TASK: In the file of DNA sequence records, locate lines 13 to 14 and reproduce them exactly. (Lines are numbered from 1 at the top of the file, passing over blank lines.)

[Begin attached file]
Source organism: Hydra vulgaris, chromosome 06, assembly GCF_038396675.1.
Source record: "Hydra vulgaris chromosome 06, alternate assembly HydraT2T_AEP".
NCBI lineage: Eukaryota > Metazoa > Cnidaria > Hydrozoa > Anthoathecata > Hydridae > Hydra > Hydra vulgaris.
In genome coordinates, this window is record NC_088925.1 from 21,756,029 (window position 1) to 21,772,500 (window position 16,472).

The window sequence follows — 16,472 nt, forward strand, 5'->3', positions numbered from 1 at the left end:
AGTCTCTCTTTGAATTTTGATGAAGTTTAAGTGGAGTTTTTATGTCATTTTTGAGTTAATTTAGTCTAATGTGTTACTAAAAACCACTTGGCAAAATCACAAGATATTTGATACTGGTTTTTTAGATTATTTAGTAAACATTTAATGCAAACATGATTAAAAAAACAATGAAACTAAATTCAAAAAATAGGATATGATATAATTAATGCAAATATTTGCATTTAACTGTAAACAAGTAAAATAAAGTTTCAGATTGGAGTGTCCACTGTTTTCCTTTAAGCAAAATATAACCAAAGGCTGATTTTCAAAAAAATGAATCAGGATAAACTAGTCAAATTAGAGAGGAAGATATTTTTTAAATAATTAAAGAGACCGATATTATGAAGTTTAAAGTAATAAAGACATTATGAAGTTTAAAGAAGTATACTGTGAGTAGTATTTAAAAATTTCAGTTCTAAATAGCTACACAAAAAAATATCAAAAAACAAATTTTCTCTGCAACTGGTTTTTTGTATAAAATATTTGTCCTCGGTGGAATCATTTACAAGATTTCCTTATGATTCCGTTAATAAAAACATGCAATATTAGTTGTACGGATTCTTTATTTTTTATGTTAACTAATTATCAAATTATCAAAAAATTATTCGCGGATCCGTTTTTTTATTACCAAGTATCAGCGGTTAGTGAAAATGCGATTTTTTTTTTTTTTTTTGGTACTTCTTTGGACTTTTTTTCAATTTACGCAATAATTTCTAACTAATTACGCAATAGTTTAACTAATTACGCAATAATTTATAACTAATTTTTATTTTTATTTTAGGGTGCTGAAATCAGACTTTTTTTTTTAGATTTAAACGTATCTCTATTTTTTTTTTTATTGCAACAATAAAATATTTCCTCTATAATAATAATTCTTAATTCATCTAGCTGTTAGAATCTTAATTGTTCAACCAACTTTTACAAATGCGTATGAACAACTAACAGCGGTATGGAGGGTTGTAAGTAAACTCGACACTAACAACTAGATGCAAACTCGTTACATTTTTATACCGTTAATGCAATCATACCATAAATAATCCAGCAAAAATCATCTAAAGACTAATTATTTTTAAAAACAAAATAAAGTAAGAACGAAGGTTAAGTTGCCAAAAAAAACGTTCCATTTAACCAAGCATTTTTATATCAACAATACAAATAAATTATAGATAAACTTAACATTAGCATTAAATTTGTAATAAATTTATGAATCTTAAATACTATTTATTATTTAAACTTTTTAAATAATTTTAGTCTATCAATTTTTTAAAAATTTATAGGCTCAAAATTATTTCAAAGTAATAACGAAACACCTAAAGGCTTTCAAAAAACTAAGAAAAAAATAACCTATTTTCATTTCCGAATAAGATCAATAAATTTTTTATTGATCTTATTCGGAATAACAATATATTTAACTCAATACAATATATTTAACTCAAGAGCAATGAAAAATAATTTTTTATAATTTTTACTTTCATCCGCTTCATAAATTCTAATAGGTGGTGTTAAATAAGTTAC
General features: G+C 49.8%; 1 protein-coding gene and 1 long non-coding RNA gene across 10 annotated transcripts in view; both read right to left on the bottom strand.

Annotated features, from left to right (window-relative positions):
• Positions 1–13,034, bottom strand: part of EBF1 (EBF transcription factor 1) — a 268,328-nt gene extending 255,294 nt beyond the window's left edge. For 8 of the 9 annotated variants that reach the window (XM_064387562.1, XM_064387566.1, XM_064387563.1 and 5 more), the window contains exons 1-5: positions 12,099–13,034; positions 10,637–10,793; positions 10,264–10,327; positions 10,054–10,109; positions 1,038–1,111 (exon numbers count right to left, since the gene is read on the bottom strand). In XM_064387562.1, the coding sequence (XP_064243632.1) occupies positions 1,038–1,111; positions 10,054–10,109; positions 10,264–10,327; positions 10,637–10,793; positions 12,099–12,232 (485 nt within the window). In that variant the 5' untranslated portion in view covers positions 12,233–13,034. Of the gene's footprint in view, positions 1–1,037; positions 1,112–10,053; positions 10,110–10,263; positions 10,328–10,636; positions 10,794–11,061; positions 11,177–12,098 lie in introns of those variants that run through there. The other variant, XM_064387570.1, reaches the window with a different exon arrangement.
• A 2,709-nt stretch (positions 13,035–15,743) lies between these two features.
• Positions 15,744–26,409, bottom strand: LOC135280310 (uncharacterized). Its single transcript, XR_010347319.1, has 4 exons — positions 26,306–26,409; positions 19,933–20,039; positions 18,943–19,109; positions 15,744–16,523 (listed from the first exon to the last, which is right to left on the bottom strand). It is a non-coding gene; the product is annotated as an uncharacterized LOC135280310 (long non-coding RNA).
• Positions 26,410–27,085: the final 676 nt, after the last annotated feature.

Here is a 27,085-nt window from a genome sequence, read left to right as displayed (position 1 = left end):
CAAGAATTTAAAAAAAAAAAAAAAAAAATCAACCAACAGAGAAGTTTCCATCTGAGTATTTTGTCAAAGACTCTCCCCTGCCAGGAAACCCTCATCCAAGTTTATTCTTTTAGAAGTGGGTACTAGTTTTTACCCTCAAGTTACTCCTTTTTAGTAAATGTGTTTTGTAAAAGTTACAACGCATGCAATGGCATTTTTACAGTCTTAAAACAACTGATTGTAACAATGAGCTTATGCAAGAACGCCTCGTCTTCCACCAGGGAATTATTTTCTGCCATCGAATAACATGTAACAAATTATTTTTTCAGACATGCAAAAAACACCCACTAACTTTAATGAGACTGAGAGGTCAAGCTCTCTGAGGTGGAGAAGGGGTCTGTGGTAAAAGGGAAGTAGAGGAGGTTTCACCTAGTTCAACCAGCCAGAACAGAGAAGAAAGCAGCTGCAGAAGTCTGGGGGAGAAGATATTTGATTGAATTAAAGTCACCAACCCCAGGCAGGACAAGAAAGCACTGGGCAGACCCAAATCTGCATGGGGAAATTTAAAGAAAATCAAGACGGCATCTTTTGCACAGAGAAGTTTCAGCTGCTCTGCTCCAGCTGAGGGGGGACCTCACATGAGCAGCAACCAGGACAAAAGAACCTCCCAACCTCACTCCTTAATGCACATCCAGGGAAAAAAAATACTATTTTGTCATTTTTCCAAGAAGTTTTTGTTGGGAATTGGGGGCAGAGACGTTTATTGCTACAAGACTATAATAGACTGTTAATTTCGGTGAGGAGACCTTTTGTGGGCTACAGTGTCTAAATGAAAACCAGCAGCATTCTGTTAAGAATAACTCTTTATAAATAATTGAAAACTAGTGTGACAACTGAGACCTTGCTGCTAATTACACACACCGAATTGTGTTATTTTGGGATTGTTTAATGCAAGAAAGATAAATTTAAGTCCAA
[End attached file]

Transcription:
Here is a 27,085-nt window from a genome sequence, read left to right as displayed (position 1 = left end):
CAAGAATTTAAAAAAAAAAAAAAAAAAATCAACCAACAGAGAAGTTTCCATCTGAGTATTTTGTCAAAGACTCTCCCCTGCCAGGAAACCCTCATCCAAGTTTATTCTTTTAGAAGTGGGTACTAGTTTTTACCCTCAAGTTACTCCTTTTTAGTAAATGTGTTTTGTAAAAGTTACAACGCATGCAATGGCATTTTTACAGTCTTAAAACAACTGATTGTAACAATGAGCTTATGCAAGAACGCCTCGTCTTCCACCAGGGAATTATTTTCTGCCATCGAATAACATGTAACAAATTATTTTTTCAGACATGCAAAAAACACCCACTAACTTTAATGAGACTGAGAGGTCAAGCTCTCTGAGGTGGAGAAGGGGTCTGTGGTAAAAGGGAAGTAGAGGAGGTTTCACCTAGTTCAACCAGCCAGAACAGAGAAGAAAGCAGCTGCAGAAGTCTGGGGGAGAAGATATTTGATTGAATTAAAGTCACCAACCCCAGGCAGGACAAGAAAGCACTGGGCAGACCCAAATCTGCATGGGGAAATTTAAAGAAAATCAAGACGGCATCTTTTGCACAGAGAAGTTTCAGCTGCTCTGCTCCAGCTGAGGGGGGACCTCACATGAGCAGCAACCAGGACAAAAGAACCTCCCAACCTCACTCCTTAATGCACATCCAGGGAAAAAAAATACTATTTTGTCATTTTTCCAAGAAGTTTTTGTTGGGAATTGGGGGCAGAGACGTTTATTGCTACAAGACTATAATAGACTGTTAATTTCGGTGAGGAGACCTTTTGTGGGCTACAGTGTCTAAATGAAAACCAGCAGCATTCTGTTAAGAATAACTCTTTATAAATAATTGAAAACTAGTGTGACAACTGAGACCTTGCTGCTAATTACACACACCGAATTGTGTTATTTTGGGATTGTTTAATGCAAGAAAGATAAATTTAAGTCCAA